• Rapid heart rate (tachycardia)
  • Low body temperature
  • Slurred speech
  • Slow breathing
  • Nausea
  • Vomiting
  • Unresponsive
  • Throat pain or burning
  • Coma
  • Hypothermia

Immediately after someone consumes isopropyl alcohol, they may feel intoxicated. They may even blackout.

A lack of oxygen and blood circulation resulting from rubbing alcohol ingestion damages organ systems. Plus, alcohol has blood-thinning properties so rubbing alcohol poisoning leads to fewer red blood cells to move oxygen and nutrients around the body.


Hypothermia is a symptom of alcohol poisoning. It is more likely to occur in individuals who ingest rubbing alcohol to become drunk. This makes a heart attack more likely. Blood sugar levels also drop, making seizures more likely.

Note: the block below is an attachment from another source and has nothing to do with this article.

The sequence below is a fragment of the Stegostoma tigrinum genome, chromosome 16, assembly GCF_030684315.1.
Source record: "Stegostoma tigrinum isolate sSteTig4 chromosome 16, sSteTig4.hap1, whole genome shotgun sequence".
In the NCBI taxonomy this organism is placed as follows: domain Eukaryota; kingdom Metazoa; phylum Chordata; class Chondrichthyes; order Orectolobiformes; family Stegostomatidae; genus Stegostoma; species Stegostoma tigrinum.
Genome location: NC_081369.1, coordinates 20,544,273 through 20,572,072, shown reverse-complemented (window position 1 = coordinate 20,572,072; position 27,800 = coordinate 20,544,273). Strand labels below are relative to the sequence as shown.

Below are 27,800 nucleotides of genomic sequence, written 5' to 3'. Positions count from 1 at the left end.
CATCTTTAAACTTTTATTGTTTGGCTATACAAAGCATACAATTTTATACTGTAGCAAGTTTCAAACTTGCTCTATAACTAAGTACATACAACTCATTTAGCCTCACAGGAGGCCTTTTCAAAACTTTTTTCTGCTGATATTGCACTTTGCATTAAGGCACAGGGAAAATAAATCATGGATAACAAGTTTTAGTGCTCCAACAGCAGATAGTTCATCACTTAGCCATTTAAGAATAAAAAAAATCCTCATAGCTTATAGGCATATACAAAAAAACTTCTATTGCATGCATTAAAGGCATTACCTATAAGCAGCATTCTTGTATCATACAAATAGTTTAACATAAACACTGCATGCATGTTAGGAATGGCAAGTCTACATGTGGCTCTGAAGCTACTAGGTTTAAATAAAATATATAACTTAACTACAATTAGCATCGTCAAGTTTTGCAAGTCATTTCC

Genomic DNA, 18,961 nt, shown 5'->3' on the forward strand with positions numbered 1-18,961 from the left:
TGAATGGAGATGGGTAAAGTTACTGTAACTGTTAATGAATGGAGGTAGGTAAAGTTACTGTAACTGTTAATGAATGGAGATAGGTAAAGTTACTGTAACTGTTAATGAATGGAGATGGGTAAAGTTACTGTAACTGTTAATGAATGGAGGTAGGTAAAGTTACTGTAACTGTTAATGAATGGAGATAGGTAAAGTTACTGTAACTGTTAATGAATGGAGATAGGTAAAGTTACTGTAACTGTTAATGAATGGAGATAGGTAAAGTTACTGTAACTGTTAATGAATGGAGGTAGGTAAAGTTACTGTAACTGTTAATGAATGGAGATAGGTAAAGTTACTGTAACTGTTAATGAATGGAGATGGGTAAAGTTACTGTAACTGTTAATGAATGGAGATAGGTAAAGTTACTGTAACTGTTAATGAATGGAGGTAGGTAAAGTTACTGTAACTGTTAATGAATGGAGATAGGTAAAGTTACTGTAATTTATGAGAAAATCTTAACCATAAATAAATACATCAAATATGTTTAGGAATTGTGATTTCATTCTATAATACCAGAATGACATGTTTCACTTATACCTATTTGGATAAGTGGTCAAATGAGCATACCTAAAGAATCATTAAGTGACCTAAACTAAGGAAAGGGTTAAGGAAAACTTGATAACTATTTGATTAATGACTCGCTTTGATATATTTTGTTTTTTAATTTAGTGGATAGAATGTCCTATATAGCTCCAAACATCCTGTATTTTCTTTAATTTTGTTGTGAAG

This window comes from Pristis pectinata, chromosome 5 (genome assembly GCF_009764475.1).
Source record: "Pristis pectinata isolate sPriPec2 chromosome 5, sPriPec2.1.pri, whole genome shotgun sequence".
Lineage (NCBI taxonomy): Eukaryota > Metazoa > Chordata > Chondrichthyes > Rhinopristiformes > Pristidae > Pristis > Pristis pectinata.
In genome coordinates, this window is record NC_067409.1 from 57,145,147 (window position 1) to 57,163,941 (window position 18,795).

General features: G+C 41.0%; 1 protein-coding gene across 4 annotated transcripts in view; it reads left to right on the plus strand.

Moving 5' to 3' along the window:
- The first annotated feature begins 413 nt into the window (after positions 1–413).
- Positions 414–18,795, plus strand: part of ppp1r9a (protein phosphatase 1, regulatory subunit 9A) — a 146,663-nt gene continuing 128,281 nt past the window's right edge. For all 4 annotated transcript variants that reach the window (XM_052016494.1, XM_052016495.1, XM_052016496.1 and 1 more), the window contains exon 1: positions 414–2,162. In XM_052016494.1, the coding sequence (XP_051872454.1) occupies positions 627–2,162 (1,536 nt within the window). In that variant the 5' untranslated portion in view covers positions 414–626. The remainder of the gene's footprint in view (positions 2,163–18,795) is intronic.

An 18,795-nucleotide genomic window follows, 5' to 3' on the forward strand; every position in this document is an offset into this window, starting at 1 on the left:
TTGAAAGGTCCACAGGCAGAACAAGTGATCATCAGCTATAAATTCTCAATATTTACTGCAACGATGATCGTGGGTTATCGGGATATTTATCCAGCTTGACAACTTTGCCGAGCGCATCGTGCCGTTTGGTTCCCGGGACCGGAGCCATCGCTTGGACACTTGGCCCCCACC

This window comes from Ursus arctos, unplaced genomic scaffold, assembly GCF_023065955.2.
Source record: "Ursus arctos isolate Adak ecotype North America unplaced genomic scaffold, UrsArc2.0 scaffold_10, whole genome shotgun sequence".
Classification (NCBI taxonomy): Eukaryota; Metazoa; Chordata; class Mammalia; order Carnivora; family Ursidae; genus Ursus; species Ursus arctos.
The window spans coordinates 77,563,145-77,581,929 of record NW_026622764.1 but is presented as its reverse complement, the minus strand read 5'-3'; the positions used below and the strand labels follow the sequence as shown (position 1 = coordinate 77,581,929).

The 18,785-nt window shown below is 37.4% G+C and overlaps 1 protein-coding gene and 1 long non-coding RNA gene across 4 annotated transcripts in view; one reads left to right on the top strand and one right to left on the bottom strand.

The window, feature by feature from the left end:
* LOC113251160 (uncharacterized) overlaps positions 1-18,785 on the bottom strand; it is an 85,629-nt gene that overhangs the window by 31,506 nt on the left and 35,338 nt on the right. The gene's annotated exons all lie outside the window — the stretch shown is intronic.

Treatment for Rubbing Alcohol Poisoning

People who suffer from isopropyl alcohol poisoning may pass out quickly. If you or a loved one has ingested rubbing alcohol, it is essential to call 911 immediately for emergency help. While ingesting a small amount of rubbing alcohol accidentally may not lead to poisoning or death, it is still vital to receive prompt medical attention.

If you or a loved one has swallowed rubbing alcohol, do not encourage vomiting. Isopropyl alcohol is caustic, so it can lead to chemical burns to the esophagus.